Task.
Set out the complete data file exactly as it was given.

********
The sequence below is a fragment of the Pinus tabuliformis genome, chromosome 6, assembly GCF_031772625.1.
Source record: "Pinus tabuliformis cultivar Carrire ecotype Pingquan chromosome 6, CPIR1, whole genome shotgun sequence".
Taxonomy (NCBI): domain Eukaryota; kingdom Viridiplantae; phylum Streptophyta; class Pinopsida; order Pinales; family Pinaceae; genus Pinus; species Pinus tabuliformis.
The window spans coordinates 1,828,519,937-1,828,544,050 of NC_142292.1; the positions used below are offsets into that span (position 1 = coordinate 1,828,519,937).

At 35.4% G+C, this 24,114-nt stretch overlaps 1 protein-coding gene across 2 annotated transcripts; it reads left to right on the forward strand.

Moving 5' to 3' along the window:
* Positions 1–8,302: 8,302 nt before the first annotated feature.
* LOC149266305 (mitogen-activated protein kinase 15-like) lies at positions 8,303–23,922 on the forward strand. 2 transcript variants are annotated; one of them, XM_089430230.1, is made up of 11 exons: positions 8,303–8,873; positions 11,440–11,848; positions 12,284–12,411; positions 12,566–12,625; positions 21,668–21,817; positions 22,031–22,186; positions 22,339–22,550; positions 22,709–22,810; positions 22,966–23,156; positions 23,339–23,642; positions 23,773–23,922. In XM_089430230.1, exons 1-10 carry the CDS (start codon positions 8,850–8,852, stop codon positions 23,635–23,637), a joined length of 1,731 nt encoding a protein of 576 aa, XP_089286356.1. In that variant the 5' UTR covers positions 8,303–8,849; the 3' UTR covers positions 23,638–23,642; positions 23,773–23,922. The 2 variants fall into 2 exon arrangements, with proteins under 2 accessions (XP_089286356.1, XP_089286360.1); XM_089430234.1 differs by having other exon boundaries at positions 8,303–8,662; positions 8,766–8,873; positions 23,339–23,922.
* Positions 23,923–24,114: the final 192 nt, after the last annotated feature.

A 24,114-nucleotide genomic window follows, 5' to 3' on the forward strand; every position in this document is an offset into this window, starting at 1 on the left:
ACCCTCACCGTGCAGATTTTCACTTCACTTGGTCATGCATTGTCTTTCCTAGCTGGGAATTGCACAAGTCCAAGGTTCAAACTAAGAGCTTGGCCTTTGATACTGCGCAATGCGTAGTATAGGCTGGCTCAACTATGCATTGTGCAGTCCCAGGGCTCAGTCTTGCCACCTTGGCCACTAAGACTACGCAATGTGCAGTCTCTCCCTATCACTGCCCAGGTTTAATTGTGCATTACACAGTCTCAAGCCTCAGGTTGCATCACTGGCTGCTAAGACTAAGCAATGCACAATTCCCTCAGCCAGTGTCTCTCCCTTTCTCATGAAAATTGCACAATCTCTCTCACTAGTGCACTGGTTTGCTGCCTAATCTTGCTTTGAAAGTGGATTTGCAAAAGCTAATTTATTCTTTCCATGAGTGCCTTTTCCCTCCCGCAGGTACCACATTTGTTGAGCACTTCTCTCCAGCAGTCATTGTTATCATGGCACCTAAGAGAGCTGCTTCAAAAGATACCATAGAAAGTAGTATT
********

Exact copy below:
The sequence below is a fragment of the Pinus tabuliformis genome, chromosome 6, assembly GCF_031772625.1.
Source record: "Pinus tabuliformis cultivar Carrire ecotype Pingquan chromosome 6, CPIR1, whole genome shotgun sequence".
Taxonomy (NCBI): domain Eukaryota; kingdom Viridiplantae; phylum Streptophyta; class Pinopsida; order Pinales; family Pinaceae; genus Pinus; species Pinus tabuliformis.
The window spans coordinates 1,828,519,937-1,828,544,050 of NC_142292.1; the positions used below are offsets into that span (position 1 = coordinate 1,828,519,937).

At 35.4% G+C, this 24,114-nt stretch overlaps 1 protein-coding gene across 2 annotated transcripts; it reads left to right on the forward strand.

Moving 5' to 3' along the window:
* Positions 1–8,302: 8,302 nt before the first annotated feature.
* LOC149266305 (mitogen-activated protein kinase 15-like) lies at positions 8,303–23,922 on the forward strand. 2 transcript variants are annotated; one of them, XM_089430230.1, is made up of 11 exons: positions 8,303–8,873; positions 11,440–11,848; positions 12,284–12,411; positions 12,566–12,625; positions 21,668–21,817; positions 22,031–22,186; positions 22,339–22,550; positions 22,709–22,810; positions 22,966–23,156; positions 23,339–23,642; positions 23,773–23,922. In XM_089430230.1, exons 1-10 carry the CDS (start codon positions 8,850–8,852, stop codon positions 23,635–23,637), a joined length of 1,731 nt encoding a protein of 576 aa, XP_089286356.1. In that variant the 5' UTR covers positions 8,303–8,849; the 3' UTR covers positions 23,638–23,642; positions 23,773–23,922. The 2 variants fall into 2 exon arrangements, with proteins under 2 accessions (XP_089286356.1, XP_089286360.1); XM_089430234.1 differs by having other exon boundaries at positions 8,303–8,662; positions 8,766–8,873; positions 23,339–23,922.
* Positions 23,923–24,114: the final 192 nt, after the last annotated feature.

A 24,114-nucleotide genomic window follows, 5' to 3' on the forward strand; every position in this document is an offset into this window, starting at 1 on the left:
ACCCTCACCGTGCAGATTTTCACTTCACTTGGTCATGCATTGTCTTTCCTAGCTGGGAATTGCACAAGTCCAAGGTTCAAACTAAGAGCTTGGCCTTTGATACTGCGCAATGCGTAGTATAGGCTGGCTCAACTATGCATTGTGCAGTCCCAGGGCTCAGTCTTGCCACCTTGGCCACTAAGACTACGCAATGTGCAGTCTCTCCCTATCACTGCCCAGGTTTAATTGTGCATTACACAGTCTCAAGCCTCAGGTTGCATCACTGGCTGCTAAGACTAAGCAATGCACAATTCCCTCAGCCAGTGTCTCTCCCTTTCTCATGAAAATTGCACAATCTCTCTCACTAGTGCACTGGTTTGCTGCCTAATCTTGCTTTGAAAGTGGATTTGCAAAAGCTAATTTATTCTTTCCATGAGTGCCTTTTCCCTCCCGCAGGTACCACATTTGTTGAGCACTTCTCTCCAGCAGTCATTGTTATCATGGCACCTAAGAGAGCTGCTTCAAAAGATACCATAGAAAGTAGTATT